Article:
A Harvard-educated former biology professor convicted of killing three people and injuring three others during a 2010 faculty meeting at the University of Alabama in Huntsville (UAH) will not face an additional murder charge in Massachusetts for the 1986 shooting death of her brother.
An Alabama court recently sentenced Bishop, 47, to life in prison without parole.
On September 10, jurors deliberated for just 20 minutes before returning a conviction, according to the Los Angeles Times. Bishop had already pleaded guilty to the charges against her, but under Alabama law defendants must stand trial for capital charges.
Bishop’s guilty plea in Alabama spared her the death penalty.
In a 2010, the Boston Herald reported that an anonymous family source called Bishop “a far-left political extremist who was ‘obsessed’ with President Obama to the point of being off-putting.”
According to the Associated Press, police investigator Charlie Gray testified that Bishop had denied killing anyone. In court, she shook her head whenever the judge or prosecutors characterized the shootings as intentional.
Gray also testified that police determined that anger was Bishop’s motive. She had recently been denied tenure and, thus, her career at UAH was likely over.
During courtroom proceedings, Bishop evaded the gaze of family members of the victims and two people who survived her murder binge, the Huntsville Times reported.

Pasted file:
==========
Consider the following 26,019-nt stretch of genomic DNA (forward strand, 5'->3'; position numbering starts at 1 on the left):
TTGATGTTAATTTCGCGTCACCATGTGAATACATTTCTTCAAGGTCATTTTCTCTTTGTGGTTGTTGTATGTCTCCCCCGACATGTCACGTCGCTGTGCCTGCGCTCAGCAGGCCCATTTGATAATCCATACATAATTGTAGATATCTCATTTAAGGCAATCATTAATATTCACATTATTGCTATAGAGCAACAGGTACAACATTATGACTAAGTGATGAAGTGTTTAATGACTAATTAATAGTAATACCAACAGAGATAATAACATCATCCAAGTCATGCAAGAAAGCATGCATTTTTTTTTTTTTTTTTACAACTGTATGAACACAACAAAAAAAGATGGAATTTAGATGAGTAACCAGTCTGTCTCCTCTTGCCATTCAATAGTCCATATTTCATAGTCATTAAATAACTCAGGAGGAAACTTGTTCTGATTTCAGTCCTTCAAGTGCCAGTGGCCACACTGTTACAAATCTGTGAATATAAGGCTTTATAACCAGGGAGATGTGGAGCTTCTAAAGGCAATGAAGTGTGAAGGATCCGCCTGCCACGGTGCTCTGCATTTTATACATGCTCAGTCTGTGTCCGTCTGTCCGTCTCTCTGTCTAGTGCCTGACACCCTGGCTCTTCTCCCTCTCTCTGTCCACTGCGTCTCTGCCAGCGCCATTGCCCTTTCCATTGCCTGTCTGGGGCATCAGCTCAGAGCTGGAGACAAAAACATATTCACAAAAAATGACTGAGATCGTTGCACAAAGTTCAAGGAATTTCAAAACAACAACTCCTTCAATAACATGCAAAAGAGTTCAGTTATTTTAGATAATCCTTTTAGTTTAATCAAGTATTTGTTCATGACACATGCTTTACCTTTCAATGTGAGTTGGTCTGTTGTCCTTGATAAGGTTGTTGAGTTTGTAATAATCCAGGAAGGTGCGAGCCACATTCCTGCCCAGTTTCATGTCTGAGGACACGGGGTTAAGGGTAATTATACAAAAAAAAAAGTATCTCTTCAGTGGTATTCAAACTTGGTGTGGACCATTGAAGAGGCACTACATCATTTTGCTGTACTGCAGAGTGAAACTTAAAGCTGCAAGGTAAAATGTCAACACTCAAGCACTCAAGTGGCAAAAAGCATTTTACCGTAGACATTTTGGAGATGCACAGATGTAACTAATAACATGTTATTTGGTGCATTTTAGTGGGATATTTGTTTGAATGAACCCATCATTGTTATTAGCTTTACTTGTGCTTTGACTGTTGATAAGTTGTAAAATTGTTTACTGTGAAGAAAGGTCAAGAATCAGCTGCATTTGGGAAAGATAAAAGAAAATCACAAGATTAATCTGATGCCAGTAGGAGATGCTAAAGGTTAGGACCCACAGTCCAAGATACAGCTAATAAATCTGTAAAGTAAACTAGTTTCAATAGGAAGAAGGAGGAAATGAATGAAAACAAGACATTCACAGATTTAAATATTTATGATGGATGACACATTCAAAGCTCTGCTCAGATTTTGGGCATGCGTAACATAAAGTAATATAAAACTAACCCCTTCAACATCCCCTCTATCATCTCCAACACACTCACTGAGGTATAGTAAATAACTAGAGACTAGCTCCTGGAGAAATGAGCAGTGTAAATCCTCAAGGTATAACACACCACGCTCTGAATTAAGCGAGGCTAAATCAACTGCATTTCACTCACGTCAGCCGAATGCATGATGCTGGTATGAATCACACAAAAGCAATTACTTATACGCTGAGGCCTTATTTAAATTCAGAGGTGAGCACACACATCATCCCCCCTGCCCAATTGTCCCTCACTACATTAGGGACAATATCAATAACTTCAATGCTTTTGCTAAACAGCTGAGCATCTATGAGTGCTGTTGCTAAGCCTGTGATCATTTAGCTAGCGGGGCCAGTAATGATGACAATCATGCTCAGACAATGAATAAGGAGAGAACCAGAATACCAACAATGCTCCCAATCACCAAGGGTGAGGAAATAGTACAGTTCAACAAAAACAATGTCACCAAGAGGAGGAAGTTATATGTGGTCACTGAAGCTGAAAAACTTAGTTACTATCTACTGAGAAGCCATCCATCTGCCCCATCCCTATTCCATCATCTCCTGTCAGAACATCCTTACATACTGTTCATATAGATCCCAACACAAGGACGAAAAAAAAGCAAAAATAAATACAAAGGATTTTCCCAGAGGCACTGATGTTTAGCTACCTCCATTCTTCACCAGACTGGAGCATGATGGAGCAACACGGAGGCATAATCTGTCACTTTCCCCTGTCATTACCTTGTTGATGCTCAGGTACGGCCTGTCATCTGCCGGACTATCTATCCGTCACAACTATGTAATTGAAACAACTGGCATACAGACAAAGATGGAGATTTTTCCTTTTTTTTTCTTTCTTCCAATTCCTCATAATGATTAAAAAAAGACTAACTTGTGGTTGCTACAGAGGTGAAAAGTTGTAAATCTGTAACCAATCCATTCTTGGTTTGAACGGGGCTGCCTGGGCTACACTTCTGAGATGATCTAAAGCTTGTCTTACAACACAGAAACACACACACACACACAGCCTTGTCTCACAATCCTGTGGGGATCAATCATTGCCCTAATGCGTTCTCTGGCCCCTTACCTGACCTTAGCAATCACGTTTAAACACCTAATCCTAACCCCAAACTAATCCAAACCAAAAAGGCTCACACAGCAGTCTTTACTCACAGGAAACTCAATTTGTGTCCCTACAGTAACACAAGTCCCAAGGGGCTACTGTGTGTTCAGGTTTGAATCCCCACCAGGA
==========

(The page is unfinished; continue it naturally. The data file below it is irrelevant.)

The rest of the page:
Bishop showed no emotion when the jury announced its verdict.
Norfolk County Massachusetts District Attorney Michael Morrissey indicated his plans to withdraw the Massachusetts indictment issued against Bishop two years ago. He said that the capital murder conviction in Alabama assures that she will remain in prison until she dies.
“The penalty we would seek for a first degree murder conviction is already in place,” Morrissey told The Boston Globe.
Morrissey added that his office could reopen the case should Bishop escape punishment in the future. Such an event is unlikely, though, because Bishop waived her right to appeal by pleading guilty.
There is no statute of limitation on first or second degree murder in Massachusetts, where the death penalty was abolished in 1984.
After she was arrested for the UAH shooting, Massachusetts authorities reopened the investigation of brother’s death. Bishop shot her brother to death at the Bishop family’’ Braintree, Mass home in 1986. At the time, he incident that was ruled an accident.
The Norfolk County District Attorney eventually indicted Bishop for her brother’s murder.
Bishop attempted suicide in June 2010 while she was detained in Alabama a few days after the Norfolk County indictment.
Bishop was also suspected in a mail bombing attempt against Dr. Paul Rosenberg in 1993, according to the Boston Herald. Rosenberg, a Harvard Medical School professor and a physician, supervised Bishop at a neurobiology lab at Boston Children’s Hospital.